Scottish National Party MP sorry for comparing UK gov to the Nazis

MP deletes tweet claiming the Nazis didn't reveal their agenda until they'd "been in power several years and had stoked up fear and hatred."

Dan Verbin, Canada ,

Adolf Hitler
Adolf Hitler
Roni Schutzer/Flash90

A UK member of parliament for the Scottish National Party was widely denounced after a writing a comment on social media implying that the British government was comparable to the Nazis.

Peter Grant, the member for Glenrothes and Central Fife, wrote that the Nazis only showed their “true colors” after they were in power for “several years,” reported the Jewish Chronicle.

After generating outrage with his statement, Grant has since removed the tweet and apologized.

He made the comment in reply to journalist Andrew Neil who was writing about how often the term “fascism” is unjustly used to describe modern governments and policies.

Neil’s Twitter post contained information from the official Auschwitz Museum account along with the statement, “As accusations of fascism are bandied about today like confetti by the ignorant, ludicrously devaluing the word of any meaning, a reminder of what real fascism can do. And of its unconscionable evil.”

Grant replied, “Murdering babies wasn’t on the Nazi manifesto. Not until they’d been in power several years and had stoked up fear and hatred against innocent citizens. Then, only then, did they show their true colours.”

In response to Grant, Chronicle columnist Daniel Finkelstein wrote, “This offensive tweet doesn’t even have the merit of being true. Hitler and the Nazis were already talking openly of the need to kill babies in 1929. Would you consider deleting this tweet Mr Grant? We all make mistakes (I know I do) and you can fix this one.”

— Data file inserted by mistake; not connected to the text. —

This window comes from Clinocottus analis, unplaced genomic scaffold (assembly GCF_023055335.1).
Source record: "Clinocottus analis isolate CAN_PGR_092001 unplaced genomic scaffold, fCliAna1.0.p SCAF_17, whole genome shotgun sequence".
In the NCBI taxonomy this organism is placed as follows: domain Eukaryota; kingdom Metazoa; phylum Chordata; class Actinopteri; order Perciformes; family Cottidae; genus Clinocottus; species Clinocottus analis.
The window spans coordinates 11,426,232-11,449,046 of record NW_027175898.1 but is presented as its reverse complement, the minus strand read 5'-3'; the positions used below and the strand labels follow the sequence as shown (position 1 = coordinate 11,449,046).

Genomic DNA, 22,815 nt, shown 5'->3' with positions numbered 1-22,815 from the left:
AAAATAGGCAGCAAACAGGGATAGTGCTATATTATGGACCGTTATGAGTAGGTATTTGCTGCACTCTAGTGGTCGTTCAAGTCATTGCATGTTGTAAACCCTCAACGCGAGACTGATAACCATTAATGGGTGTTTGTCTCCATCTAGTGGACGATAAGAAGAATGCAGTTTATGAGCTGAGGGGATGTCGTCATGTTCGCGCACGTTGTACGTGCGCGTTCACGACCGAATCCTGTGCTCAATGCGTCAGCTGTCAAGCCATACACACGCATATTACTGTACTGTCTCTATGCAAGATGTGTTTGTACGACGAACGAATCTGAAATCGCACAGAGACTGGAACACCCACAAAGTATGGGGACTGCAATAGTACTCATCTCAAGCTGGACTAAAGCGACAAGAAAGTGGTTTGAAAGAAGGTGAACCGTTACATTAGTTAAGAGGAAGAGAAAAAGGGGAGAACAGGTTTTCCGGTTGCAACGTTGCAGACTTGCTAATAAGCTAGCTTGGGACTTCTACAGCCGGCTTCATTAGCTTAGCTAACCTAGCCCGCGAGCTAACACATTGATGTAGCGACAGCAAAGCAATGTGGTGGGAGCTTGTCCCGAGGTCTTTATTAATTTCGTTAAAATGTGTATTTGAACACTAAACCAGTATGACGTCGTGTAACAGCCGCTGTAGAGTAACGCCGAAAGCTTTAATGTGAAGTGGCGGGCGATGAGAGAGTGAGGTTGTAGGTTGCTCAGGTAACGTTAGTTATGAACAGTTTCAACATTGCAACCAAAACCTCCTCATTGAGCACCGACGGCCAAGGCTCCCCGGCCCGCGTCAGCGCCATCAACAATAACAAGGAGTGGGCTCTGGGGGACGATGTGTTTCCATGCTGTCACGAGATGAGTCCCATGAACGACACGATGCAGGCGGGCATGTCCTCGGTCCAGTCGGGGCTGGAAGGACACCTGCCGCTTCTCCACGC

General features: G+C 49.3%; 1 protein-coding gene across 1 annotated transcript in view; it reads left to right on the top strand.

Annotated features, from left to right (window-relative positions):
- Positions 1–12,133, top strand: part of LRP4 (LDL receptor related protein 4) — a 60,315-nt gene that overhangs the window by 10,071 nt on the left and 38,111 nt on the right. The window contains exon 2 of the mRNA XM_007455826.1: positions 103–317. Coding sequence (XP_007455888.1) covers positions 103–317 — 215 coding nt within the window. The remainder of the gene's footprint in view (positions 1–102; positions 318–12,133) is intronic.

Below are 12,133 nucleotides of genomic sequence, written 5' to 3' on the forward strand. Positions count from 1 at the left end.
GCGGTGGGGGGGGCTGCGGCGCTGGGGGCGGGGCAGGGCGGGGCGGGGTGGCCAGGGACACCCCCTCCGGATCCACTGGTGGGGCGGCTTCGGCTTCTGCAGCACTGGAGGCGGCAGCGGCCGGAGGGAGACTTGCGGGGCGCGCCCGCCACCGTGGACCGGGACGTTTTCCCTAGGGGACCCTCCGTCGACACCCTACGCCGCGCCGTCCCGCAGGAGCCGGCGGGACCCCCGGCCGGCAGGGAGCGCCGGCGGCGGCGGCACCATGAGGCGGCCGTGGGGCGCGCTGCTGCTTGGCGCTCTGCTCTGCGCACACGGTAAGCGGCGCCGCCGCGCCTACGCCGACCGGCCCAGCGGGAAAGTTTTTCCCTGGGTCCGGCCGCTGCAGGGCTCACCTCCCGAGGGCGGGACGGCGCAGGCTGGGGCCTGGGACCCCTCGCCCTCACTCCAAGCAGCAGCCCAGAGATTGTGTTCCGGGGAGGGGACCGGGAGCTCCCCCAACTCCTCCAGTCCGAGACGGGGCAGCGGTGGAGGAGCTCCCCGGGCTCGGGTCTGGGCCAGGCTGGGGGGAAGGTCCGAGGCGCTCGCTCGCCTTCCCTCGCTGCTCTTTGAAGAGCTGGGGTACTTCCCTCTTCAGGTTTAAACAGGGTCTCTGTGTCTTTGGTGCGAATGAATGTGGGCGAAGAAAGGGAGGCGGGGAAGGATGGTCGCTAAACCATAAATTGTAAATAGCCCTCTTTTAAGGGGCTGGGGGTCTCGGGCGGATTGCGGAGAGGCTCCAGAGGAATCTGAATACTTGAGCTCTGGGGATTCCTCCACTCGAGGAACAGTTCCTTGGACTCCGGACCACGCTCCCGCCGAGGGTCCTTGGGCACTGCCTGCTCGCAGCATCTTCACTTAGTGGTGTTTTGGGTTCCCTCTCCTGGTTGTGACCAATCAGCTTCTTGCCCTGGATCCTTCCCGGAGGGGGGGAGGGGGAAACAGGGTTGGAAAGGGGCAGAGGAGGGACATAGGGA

The president of the Board of Deputies, Marie van der Zyl, also issued a statement: “We are disturbed by the suggestion from some MPs that Nazism only gradually revealed its true aims.”

“In reality, Hitler was always open about his aims – in 1925, well before the Nazis came to power, he had already written in Mein Kampf about the need to ‘exterminate… the international poisoners of our people’ and how thousands of Jews should have been ‘subjected to poison gas.’”

Van der Zyl added, “The overwhelming majority of comparisons to the Nazis are extremely inappropriate, and we would urge people – particularly parliamentarians – to choose their words with far more care.”

Hours later, Grant deleted his tweeted.

He wrote, “I want to apologize unreservedly for a highly insensitive tweet I posted… While I strongly believe we must always be vigilant to the seeds of racism, antisemitism and fascism, I deeply regret how I made that point and I have deleted the tweet.”

(Arutz Sheva’s North American desk is keeping you updated until the start of Shabbat in New York. The time posted automatically on all Arutz Sheva articles, however, is Israeli time.)